When opera lovers think of Christoph Willibald Gluck, the first work that comes to mind is the familiar Orpheus e Euridice," but he wrote several others. 18th century opera-seria is enjoying a revival today, because there are singers available to perform it.

Gluck turned again to the Greek mythology for the extraordinary piece we heard last weekend in his sophisticated treatment of part of the Oresteia, the source of many operatic, dance and drama works. Two of which come quickly to mind are Martha Graham's epic ballet, "Clytemnestra," which actually tells the back story of this opera, and Richard Strauss' glorious but nerve-wracking "Elektra."

Iphegénie, the youngest daughter of Clytemnestra and Agamemnon has been miraculously saved by the goddess Diana from death by sacrifice at her father's hands. She is now a high priestess in the service of the king of Taurus. Her duties, sadly enough, involve sacrificing others who threaten the King Thoas. Her handmaidens are also unhappy Greek captives.

Two castaways arrive, having been taken prisoner. One is a warrior, Pylade and the other is none other than Orestes, Iphegénie's matricidal brother, still pursued by the persistent Furies in punishment for killing his mother, the aforementioned Clytemnestra. (Let's just say right here that this is easily the most dysfunctional family in all of mythology.)

King Thoas, who is no nice guy either, insists that the two be sacrificed. After much Sturm-und-Drang, set to incredibly glorious music with superb singing by all concerned, Iphegénie cannot bring herself to kill either of them. Pylade is sent away. Oreste remains behind, supposedly to be sacrificed, but again, she just can't do it. The king is furious.

Pylade arrives with a cadre of Greek warriors, (don't ask where he found them) and a battle breaks loose. Greek god and goddesses, however, always seem to arrive just at the right moment, and Diana herself descends and straightens everybody out.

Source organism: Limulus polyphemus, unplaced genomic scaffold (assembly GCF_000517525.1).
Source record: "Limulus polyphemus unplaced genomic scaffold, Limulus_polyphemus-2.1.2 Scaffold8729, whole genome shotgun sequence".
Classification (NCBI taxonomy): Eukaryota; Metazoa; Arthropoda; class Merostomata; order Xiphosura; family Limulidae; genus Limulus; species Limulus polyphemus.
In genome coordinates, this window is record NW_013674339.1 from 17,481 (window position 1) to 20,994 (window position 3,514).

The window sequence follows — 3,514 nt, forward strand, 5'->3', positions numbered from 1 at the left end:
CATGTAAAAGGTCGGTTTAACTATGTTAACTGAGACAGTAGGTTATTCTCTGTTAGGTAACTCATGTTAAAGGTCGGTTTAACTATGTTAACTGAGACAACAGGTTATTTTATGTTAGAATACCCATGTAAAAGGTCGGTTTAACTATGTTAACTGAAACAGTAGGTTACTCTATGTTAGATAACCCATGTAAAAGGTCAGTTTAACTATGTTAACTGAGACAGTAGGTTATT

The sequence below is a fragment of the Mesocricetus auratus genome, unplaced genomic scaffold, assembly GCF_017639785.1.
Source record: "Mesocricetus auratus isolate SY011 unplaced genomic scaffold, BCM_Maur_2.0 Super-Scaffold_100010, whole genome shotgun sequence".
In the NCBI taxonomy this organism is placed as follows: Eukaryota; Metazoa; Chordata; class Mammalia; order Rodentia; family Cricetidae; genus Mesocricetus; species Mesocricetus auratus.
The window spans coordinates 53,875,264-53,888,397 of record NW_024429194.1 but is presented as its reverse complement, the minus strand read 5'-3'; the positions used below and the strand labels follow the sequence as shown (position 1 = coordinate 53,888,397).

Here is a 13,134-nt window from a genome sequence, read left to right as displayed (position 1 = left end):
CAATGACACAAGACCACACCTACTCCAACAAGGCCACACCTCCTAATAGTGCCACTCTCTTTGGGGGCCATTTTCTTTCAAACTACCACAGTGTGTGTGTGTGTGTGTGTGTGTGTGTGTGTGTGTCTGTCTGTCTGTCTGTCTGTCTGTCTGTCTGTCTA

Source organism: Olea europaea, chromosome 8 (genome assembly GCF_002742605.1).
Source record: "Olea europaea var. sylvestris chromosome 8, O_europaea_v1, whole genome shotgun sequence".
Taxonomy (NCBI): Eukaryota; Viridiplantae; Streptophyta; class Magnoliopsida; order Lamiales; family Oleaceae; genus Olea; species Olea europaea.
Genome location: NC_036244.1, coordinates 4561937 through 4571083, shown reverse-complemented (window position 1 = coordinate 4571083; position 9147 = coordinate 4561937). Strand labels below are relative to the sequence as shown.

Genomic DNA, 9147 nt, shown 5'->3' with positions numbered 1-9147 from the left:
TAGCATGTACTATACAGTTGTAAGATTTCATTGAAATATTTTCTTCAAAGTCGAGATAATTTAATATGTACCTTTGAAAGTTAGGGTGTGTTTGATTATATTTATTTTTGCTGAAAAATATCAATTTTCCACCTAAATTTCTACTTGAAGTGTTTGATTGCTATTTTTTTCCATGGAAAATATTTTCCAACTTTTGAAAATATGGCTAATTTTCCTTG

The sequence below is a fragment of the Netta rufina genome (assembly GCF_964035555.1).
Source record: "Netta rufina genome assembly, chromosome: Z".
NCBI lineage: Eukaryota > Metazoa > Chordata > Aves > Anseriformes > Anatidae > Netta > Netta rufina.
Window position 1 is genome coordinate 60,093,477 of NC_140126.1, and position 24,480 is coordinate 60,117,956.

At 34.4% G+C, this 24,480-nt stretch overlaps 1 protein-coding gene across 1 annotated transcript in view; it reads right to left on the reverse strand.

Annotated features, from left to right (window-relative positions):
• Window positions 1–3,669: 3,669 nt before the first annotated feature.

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Brother and sister are reunited, and every one is embracing, rejoicing, singing and dancing as the curtain comes down.

The opera was directed by the excellent Stephen Wadsworth, who gave us a real spell-binder. The conductor was Patrick Summers. There was not a dull or draggy moment all afternoon. The music enhanced the drama, and took great care of the singers.

They had a lot of work to do. Both major leads, mezzo-soprano soprano Susan Graham and the wonderful Placido Domingo both supposedly were dealing with colds, (that bane of singers' existence,) but you would never have known it. Graham's full, velvety singing, whether declamatory or melodic was stunningly beautiful, and Domingo's ability to convey emotion without sacrificing his dark-toned lyricism is truly amazing, since he has just celebrated his 70th birthday. They grabbed you and carried you right into the drama.

A surprise for me was tenor Paul Groves, who I had never heard before, as Pylade, Orestes' loyal friend. He has a big gorgeous voice, smooth from top to bottom and is an affecting actor as well, entirely equal to this demanding of his role, which was as difficult and taxing as those of his two colleagues.

I loved the brief but lovely singing of the goddess Diana, Julie Boulianne. Rich bass-baritone Gordon Hawkins was a formidable Thoas. All the supporting roles were excellent, and the chorus work, the work of Chorusmaster Donald Palumbo, was outstanding.

There was wild, ecstatic dancing, created by choreographer Daniel Pelzig, who used a stylistic primitive vocabulary of movement.

This was an operatic adventure of the highest, most satisfying kind! It is to be hoped that it will stay in the Met's repertory for a while.